Magdalena Kožená, mezzo-soprano
Magdalena Kožená was born in the Czech city of Brno and studied voice and piano at the Brno Conservatory and later with Eva Bláhová at Bratislava’s Academy of Performing Arts. She has been awarded several major prizes both in the Czech Republic and internationally, culminating in the Sixth International Mozart Competition in Salzburg in 1995.
She was signed by Deutsche Grammophon in 1999 and immediately released her first album of Bach arias on its Archiv label. Her recital debut recording, an album of songs by Dvořák, Janáček and Martinů, appeared on Deutsche Grammophon’s yellow label in 2001 and was honoured with Gramophone’s Solo Vocal Award. She was named Artist of the Year by Gramophone in 2004 and has won numerous other awards since, including the Echo Award, Record Academy Prize, Tokyo, and Diapason d’or. Most recent releases for Deutsche Gramophon have included ‘Prayer’ for voice and organ with Christian Schmidt (2014) and ‘Love and longing’ with the Berliner Philharmoniker and Sir Simon Rattle (2012).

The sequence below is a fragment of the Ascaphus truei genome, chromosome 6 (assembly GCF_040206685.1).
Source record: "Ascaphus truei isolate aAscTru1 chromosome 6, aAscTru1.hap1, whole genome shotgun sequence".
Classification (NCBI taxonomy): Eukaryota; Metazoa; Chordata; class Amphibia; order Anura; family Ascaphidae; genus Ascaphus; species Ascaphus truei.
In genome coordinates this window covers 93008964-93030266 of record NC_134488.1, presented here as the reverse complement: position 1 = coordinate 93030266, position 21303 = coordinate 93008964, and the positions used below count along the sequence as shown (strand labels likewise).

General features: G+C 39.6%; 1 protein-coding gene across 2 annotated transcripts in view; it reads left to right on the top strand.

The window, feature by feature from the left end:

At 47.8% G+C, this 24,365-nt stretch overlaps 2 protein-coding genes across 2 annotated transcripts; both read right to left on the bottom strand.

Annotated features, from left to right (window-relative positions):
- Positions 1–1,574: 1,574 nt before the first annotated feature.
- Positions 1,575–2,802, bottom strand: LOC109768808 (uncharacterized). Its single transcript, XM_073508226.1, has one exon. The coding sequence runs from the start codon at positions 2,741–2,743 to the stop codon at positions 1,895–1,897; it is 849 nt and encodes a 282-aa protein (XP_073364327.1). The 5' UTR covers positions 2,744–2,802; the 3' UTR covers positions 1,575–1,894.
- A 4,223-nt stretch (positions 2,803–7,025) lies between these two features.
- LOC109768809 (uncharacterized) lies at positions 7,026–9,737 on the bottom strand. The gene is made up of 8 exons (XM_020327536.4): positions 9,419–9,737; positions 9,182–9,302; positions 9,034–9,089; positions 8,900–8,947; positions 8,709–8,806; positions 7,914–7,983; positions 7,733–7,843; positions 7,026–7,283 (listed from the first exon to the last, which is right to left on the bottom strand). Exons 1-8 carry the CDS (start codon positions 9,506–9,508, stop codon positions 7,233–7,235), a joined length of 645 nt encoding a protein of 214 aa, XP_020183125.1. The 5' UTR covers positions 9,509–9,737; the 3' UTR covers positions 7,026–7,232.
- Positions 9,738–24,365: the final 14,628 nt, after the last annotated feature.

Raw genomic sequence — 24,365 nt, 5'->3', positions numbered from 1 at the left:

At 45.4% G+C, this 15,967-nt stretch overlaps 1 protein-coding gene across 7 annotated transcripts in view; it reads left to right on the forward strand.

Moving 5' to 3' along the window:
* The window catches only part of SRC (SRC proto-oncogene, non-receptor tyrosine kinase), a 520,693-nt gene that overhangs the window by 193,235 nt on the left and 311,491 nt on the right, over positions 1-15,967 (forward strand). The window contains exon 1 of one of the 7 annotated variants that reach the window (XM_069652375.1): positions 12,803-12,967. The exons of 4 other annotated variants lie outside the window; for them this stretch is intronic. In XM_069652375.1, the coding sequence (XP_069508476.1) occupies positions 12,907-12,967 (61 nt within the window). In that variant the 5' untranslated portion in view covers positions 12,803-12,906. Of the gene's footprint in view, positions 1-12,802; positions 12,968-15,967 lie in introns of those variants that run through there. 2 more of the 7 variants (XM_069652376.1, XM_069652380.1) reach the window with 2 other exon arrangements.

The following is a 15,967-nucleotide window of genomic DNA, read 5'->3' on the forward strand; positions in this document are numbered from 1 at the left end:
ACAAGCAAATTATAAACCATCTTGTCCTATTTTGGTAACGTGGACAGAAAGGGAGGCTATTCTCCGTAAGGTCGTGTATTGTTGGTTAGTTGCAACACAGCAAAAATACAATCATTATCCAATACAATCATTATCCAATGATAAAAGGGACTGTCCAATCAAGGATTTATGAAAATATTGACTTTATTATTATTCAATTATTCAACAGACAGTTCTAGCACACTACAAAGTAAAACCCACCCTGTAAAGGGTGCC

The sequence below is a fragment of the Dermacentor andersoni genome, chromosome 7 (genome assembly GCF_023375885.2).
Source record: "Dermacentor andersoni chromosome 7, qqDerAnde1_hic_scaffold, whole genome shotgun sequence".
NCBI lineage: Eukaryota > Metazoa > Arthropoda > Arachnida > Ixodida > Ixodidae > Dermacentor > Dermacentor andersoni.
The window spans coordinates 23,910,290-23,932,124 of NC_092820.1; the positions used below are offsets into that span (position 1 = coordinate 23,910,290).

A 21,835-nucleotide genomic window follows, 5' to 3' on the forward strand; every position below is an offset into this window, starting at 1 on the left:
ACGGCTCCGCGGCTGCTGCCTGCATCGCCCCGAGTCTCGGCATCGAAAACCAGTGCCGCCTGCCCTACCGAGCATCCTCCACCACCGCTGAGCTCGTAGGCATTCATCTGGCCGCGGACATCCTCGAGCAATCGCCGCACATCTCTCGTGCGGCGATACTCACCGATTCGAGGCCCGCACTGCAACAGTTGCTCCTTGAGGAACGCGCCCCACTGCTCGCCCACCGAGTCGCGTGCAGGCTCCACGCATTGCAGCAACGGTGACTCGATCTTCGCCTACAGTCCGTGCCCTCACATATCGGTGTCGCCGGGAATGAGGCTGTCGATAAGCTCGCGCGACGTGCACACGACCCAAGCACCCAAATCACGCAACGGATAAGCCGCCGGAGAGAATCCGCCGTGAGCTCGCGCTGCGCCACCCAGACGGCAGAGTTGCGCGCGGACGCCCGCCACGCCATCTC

Kožená has worked with many of the world’s leading conductors, Claudio Abbado, Pierre Boulez, Gustavo Dudamel, Sir John Eliot Gardiner, Bernard Haitink, Nikolaus Harnoncourt, Mariss Jansons, James Levine, Sir Charles Mackerras and Sir Roger Norrington. Her list of distinguished recital partners includes the pianists Daniel Barenboim, Yefim Bronfman, Malcolm Martineau, András Schiff and Mitsuko Uchida, with whom she has performed at such prestigious venues as Carnegie Hall, Wigmore Hall, Alice Tully Hall and the Amsterdam Concertgebouw, and at the Aldeburgh, Edinburgh and Salzburg festivals. Kožená’s understanding of historical performance practices have been cultivated in collaboration with outstanding period-instrument ensembles, including the English Baroque Soloists, the Gabrieli Consort and Players, Il Giardino Armonico, Les Musiciens du Louvre, the Orchestra of the Age of Enlightenment, Venice Baroque Orchestra and Le Concert d’Astrée. She is also in demand as soloist with the Berlin, Vienna and Czech Philharmonics and the Cleveland, Philadelphia and Royal Concertgebouw Orchestras.